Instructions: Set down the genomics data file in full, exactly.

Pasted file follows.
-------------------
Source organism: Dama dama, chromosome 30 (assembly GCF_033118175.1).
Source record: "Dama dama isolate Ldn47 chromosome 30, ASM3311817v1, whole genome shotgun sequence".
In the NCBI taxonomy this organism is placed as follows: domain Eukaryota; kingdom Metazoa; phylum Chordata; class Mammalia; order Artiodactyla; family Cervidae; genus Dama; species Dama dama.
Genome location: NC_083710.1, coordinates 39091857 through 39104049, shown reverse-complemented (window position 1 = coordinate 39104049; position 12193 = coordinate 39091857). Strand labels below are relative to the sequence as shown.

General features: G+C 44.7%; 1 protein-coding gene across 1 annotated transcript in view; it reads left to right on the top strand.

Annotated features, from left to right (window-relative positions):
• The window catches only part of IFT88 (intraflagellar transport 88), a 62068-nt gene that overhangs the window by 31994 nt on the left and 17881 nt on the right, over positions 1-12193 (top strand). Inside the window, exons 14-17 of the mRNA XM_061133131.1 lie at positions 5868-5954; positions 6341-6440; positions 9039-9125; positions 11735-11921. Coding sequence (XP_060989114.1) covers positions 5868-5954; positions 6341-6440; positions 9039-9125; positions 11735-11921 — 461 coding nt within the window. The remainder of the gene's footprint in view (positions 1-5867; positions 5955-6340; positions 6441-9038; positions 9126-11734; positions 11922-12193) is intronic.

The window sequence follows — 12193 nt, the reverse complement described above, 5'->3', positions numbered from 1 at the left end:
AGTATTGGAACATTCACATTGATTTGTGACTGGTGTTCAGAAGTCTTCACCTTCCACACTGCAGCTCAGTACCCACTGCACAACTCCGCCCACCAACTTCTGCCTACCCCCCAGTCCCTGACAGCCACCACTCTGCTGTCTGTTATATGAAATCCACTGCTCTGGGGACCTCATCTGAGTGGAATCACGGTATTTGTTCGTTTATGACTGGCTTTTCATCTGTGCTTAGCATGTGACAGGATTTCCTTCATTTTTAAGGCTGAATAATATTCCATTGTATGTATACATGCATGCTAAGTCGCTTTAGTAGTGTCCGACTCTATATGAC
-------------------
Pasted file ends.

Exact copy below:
Source organism: Dama dama, chromosome 30 (assembly GCF_033118175.1).
Source record: "Dama dama isolate Ldn47 chromosome 30, ASM3311817v1, whole genome shotgun sequence".
In the NCBI taxonomy this organism is placed as follows: domain Eukaryota; kingdom Metazoa; phylum Chordata; class Mammalia; order Artiodactyla; family Cervidae; genus Dama; species Dama dama.
Genome location: NC_083710.1, coordinates 39091857 through 39104049, shown reverse-complemented (window position 1 = coordinate 39104049; position 12193 = coordinate 39091857). Strand labels below are relative to the sequence as shown.

General features: G+C 44.7%; 1 protein-coding gene across 1 annotated transcript in view; it reads left to right on the top strand.

Annotated features, from left to right (window-relative positions):
• The window catches only part of IFT88 (intraflagellar transport 88), a 62068-nt gene that overhangs the window by 31994 nt on the left and 17881 nt on the right, over positions 1-12193 (top strand). Inside the window, exons 14-17 of the mRNA XM_061133131.1 lie at positions 5868-5954; positions 6341-6440; positions 9039-9125; positions 11735-11921. Coding sequence (XP_060989114.1) covers positions 5868-5954; positions 6341-6440; positions 9039-9125; positions 11735-11921 — 461 coding nt within the window. The remainder of the gene's footprint in view (positions 1-5867; positions 5955-6340; positions 6441-9038; positions 9126-11734; positions 11922-12193) is intronic.

The window sequence follows — 12193 nt, the reverse complement described above, 5'->3', positions numbered from 1 at the left end:
AGTATTGGAACATTCACATTGATTTGTGACTGGTGTTCAGAAGTCTTCACCTTCCACACTGCAGCTCAGTACCCACTGCACAACTCCGCCCACCAACTTCTGCCTACCCCCCAGTCCCTGACAGCCACCACTCTGCTGTCTGTTATATGAAATCCACTGCTCTGGGGACCTCATCTGAGTGGAATCACGGTATTTGTTCGTTTATGACTGGCTTTTCATCTGTGCTTAGCATGTGACAGGATTTCCTTCATTTTTAAGGCTGAATAATATTCCATTGTATGTATACATGCATGCTAAGTCGCTTTAGTAGTGTCCGACTCTATATGAC